Direct Digital Synthesis (DDS)
Direct digital synthesis is a common technique for generating waveforms digitally. The principles of the technique are simple and widely applicable. You can build a DDS oscillator in hardware or in software.
A DDS oscillator is sometimes also known as a Numerically-Controlled Oscillator (NCO).
How does it work?
The most important part of a DDS oscillator is the ‘Phase Accumulator’. This is just a counter. For example, we could use a 16-bit binary counter:
When the counter reaches its maximum count it ‘wraps around’ and goes back to zero – this is the typical behaviour for binary counters. Imagine what the incrementing counter output would look like over time if we plotted it:
Bingo! That’s a pretty good start! We’ve got a ramp wave already. Now imagine what happens if we increment the counter by two each time instead:
The counter jumps up twice as quickly, so it reaches the maximum value twice as fast, and the frequency of our ramp wave goes up an octave. If we double the increment again, to 4, the frequency doubles again too. We can continue up the octaves.
So how do we get notes inbetween?
Whilst being able to generate ramp waves at various octaves is useful, it’s not enough. A octave is a frequency ratio of two, and our increments have that same ratio. If we use the musical ratio for one note higher, we can work out the increment we’d need for the next note up. The ratio of the frequency of one note to the next note up is the twelfth root of two, or 1.05946. Thus if our lowest note (let’s call it “Bottom C”) is produced with an increment of one, our next note is produced with an increment of 1.05946. Unfortunately, our counter only counts whole numbers. We can get round this by using a bigger counter and multiplying all the increments up too. For example, we could replace our 16-bit counter with a 32-bit counter and multiply our original increment by 65536 (216 = 65536). This effectively gives us 16 bits of accuracy beyond the radix point – it isn’t a “decimal point”, since we’re in binary. This way our Bottom C is produced with an increment of 65536, and the C# above is produced with 65536 x 1.05946 = 69433. Note that this still isn’t exact (the true figure is 69432.973352) but by continuing to increase the size of the phase accumulator, we can reduce errors to whatever we deem acceptable.
By setting the increment value to different values, we are able to produce different frequencies. This increment value is therefore known as the “Frequency Increment”. Note that it might not have to be as large as the phase accumulator, for example, we could add a 24-bit frequency increment to a 32-bit phase accumulator. This eliminates the very highest frequencies we can generate, but that probably doesn’t matter.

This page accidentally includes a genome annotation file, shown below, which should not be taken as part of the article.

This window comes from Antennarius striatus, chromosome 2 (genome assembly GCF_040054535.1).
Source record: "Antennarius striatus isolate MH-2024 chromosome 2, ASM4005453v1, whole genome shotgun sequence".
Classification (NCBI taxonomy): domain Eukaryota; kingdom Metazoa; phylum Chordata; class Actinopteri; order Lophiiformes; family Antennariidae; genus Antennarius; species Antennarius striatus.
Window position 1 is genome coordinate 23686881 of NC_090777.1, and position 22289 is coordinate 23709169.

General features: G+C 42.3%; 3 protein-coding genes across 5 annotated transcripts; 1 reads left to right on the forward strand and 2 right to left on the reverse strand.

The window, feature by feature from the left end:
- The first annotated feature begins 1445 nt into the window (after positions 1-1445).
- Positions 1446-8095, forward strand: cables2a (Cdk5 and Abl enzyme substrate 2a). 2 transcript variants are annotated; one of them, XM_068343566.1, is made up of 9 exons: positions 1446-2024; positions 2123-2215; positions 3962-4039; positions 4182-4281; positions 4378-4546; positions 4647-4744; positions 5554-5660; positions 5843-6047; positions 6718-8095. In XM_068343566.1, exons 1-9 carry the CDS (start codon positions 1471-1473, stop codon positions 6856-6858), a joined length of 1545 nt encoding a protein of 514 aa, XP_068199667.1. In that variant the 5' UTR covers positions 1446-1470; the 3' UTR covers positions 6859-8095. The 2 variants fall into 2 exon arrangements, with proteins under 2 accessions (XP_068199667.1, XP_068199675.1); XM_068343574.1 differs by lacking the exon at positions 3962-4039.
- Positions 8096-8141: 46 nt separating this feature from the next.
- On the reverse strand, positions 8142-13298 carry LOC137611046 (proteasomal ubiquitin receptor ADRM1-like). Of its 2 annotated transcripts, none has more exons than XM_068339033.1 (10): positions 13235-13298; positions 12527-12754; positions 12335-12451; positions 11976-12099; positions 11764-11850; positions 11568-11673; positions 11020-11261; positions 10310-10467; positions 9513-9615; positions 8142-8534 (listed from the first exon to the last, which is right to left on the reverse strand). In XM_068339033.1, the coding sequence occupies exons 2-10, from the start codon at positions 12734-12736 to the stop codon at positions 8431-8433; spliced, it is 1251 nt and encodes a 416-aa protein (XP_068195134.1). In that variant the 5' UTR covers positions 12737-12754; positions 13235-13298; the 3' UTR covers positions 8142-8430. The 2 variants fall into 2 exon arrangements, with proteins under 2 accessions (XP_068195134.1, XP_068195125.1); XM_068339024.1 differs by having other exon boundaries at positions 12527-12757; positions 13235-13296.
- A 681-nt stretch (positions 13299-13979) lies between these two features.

What about other waveshapes?
This is the clever bit! We don’t have to output the value of the phase accumulator directly. Instead, we can use it as a address value into a waveform data table stored in memory. This table provides the output value for each input phase value. This wavetable allows us to output arbitary waveforms at any frequency. The output value can either be fed to a DAC to produce an analogue audio signal, or can be kept in the digital domain for more processing.
An example output is shown below:
Also remember that we’re incrementing by more than one, so we’re skipping samples from our wavetable. In practice, we don’t use the whole phase value as an address value into the wavetable, since that would need too much memory. A 32-bit phase value would need 4Gb of memory! Typical wavetables use the top 10-bits of the phase accumulator as the lookup value. This only needs 1024 values in the waveform table. Consequently, unless our frequency increment is large enough that it changes the top 10-bits of the phase value, we won’t skip any samples in our table.
That’s amazing! Why doesn’t everyone do it that way!?
The usual digital reason – aliasing. If the waveform in the table has frequency components that would go beyond the nyquist frequency when transposed to the output frequency, we’ll get aliasing distortion. The only real way around that is to use a higher sampling frequency. Increasing the sampling frequency then means that the increment needs to increase by the same factor for a given frequency. There are tricks you can use instead, like using a series of wavetables with differing harmonic content for different frequencies, ensuring that higher wavetables don’t have frequencies above nyquist.